Coronavirus: Two million Moderna COVID-19 vaccines to arrive in Canada in June

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Coronavirus: No new cases of COVID-19 in New Brunswick Thursday, active cases remain at 24
Coronavirus: No new cases of COVID-19 in New Brunswick Thursday, active cases remain at 24

Moderna will ship two million COVID-19 vaccine doses to Canada in the first three weeks of June, but it will have to more than double that number in the second half of the month if it’s to meet its delivery targets.

The federal government announced on Thursday that it had received a delivery schedule for the first half of June, after last week asking the company for a precise schedule for June and July.

Next week, Moderna will ship 500,000 doses of the shots, and in the week of June 14, it will send another 1.5 million, Procurement Minister Anita Anand said in a statement posted to Twitter on Thursday. According to The Globe and Mail’s calculations, that means Moderna will have to deliver 4.6 million doses in the last two weeks of June to meet its target of delivering 10.3 million doses between April and June.

That target was already lowered from a previous commitment to send 12.3 million doses in that time period.

“Moderna has indicated that it will continue to ramp up its deliveries in the second part of June, with millions of additional doses,” Ms. Anand said in a statement posted to Twitter. However, Ms. Anand did not release total delivery numbers for the second quarter.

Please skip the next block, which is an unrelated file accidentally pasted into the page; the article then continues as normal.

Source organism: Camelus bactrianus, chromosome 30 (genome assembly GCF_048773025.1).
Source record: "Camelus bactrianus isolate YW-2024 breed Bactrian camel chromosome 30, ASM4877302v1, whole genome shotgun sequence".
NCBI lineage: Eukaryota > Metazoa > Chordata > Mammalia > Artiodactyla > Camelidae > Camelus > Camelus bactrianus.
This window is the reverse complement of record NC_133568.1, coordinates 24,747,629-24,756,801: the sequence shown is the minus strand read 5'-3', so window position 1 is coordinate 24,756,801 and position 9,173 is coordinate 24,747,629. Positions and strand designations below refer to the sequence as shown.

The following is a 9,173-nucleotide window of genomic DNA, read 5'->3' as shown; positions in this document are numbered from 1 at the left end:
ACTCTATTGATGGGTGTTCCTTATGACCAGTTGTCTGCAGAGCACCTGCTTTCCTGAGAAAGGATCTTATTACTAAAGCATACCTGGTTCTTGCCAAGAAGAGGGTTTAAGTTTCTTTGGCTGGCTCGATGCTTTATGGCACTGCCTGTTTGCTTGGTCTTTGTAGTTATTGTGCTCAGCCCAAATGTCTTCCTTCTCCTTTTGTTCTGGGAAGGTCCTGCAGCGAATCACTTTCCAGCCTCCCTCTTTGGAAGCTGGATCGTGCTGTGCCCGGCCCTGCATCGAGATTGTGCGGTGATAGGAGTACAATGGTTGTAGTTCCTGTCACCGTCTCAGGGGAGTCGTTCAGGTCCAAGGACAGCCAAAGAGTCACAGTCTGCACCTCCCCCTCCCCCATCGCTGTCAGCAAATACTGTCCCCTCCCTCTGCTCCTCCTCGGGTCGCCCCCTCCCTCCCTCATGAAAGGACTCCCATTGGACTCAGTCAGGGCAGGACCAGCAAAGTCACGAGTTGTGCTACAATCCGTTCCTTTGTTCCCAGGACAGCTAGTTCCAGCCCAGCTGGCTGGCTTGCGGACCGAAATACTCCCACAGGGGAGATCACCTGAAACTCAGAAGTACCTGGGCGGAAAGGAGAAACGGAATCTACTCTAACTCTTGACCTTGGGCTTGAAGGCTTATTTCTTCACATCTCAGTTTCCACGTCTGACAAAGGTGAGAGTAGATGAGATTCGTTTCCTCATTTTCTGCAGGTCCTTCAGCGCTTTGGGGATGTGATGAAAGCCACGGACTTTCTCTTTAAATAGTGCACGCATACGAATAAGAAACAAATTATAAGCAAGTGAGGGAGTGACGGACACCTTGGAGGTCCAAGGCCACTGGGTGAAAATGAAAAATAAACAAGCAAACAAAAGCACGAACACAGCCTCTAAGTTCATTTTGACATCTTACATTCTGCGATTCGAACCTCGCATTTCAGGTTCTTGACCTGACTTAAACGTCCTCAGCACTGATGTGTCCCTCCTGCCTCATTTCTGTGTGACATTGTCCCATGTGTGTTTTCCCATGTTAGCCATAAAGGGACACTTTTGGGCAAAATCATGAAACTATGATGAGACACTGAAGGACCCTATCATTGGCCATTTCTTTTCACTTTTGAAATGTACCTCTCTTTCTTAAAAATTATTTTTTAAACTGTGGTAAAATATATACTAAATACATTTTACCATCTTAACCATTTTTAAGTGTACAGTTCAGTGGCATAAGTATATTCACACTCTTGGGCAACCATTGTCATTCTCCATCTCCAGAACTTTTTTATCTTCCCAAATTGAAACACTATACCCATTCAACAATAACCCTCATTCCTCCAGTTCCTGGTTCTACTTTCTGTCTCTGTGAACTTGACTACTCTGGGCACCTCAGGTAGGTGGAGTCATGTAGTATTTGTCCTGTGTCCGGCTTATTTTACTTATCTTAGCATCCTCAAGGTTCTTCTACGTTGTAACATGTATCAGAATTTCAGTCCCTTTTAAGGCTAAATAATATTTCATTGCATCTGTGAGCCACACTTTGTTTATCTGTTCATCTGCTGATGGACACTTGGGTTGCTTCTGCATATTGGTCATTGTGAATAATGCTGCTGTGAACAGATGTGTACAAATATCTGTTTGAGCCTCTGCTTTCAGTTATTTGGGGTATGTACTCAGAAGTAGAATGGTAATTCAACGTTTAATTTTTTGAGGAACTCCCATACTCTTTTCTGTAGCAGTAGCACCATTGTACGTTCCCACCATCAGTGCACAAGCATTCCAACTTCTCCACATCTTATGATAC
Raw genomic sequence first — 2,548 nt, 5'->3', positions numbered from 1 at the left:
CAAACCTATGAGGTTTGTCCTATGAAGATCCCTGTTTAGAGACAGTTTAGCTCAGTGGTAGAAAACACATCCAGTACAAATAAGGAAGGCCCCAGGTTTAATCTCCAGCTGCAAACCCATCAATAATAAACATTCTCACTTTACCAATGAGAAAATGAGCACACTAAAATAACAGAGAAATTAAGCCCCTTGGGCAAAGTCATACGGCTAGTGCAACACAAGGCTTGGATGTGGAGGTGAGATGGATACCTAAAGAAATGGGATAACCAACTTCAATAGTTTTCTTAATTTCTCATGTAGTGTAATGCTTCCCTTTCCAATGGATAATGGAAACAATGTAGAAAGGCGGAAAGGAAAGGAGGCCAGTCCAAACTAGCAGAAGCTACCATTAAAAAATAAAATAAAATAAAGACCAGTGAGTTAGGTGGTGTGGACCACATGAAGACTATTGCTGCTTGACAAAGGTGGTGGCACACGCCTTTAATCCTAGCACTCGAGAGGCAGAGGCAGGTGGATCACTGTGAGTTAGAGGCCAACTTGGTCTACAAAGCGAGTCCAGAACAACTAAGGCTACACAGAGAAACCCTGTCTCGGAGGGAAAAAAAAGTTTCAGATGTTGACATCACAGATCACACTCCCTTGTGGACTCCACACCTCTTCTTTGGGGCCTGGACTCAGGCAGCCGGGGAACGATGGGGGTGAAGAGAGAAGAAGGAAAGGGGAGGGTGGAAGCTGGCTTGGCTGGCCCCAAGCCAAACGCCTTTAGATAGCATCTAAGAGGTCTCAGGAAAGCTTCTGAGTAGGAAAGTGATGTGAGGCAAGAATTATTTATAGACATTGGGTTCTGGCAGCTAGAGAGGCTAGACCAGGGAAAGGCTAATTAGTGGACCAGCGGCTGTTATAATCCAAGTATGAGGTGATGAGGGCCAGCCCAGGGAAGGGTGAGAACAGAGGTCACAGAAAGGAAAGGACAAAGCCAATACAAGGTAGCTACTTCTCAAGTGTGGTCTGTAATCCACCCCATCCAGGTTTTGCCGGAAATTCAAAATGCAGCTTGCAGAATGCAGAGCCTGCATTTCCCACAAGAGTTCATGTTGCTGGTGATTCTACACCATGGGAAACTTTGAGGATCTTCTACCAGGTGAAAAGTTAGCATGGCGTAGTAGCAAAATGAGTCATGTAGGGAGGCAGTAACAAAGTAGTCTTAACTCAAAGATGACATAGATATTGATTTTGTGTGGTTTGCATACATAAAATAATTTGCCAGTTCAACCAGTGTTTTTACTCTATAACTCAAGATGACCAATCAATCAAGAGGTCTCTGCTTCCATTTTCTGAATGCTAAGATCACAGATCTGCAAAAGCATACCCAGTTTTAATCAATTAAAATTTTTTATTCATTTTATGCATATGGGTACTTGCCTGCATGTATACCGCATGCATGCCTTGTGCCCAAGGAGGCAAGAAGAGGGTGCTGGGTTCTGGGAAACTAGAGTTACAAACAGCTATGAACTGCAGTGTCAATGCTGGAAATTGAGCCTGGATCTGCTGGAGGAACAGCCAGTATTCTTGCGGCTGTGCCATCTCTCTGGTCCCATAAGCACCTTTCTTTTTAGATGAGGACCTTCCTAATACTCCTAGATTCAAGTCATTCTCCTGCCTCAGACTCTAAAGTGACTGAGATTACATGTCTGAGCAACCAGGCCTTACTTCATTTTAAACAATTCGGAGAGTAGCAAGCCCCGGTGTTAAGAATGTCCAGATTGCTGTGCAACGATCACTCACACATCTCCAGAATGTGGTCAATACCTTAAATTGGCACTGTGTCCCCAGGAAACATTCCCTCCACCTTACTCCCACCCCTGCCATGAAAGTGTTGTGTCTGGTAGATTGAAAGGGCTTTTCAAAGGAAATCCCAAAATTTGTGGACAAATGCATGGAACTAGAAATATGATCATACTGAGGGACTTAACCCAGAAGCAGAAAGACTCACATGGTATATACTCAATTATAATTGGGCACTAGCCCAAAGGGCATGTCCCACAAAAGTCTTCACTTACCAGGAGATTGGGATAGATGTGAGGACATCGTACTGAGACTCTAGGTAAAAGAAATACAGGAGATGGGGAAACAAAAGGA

Last week, the U.S. company told The Globe it is “working toward achieving our vaccine delivery commitments for June.”

At a vaccine briefing on Thursday, Joelle Paquette, a director-general with Public Services and Procurement Canada, did not explain why Moderna is only providing short-term schedules. “We’re providing the information we have as it becomes available,” she said, adding, the company is “committed in providing doses to Canada, as soon as possible. And we continue to work with them to firm up their delivery schedule.”

Ms. Paquette said Moderna has had delivery disruptions and struggled to send larger shipments because of “certain difficulties” it has faced when increasing production.

Moderna is expected to play a significant role in the country’s vaccination campaign. The federal government has bought 44 million doses from the company, and 48 million doses from Pfizer-BioNTech. But while Pfizer has regularly and reliably sent large shipments, supply from Moderna has been less predictable.

Pfizer has already provided a weekly delivery schedule to the federal government for shipments until the end of July. Throughout June, the company will send 2.4 million doses a week, and in July it will ship almost 2.3 million doses a week.

Moderna has never sent deliveries that large, but it will need to send shipments at a similar scale if it is to meet its June target.

The different delivery schedules means Pfizer is the key reason why Canada was able to speed up its vaccination campaign in the past two months, but shipments from Moderna will be critical in the last three months of the massive vaccination effort.

Throughout April, Ms. Anand and Prime Minister Justin Trudeau repeatedly said Canada would receive between 48 and 50 million vaccine doses by the end of June. That would be enough to give everyone eligible their first jab and provide about half of those people their second shots.

But since last week the government has backed off that target. At issue is not just uncertainty around how close Moderna will get to meeting, or surpassing, its target, but also questions around how much AstraZeneca vaccine the government will receive by the end of June.

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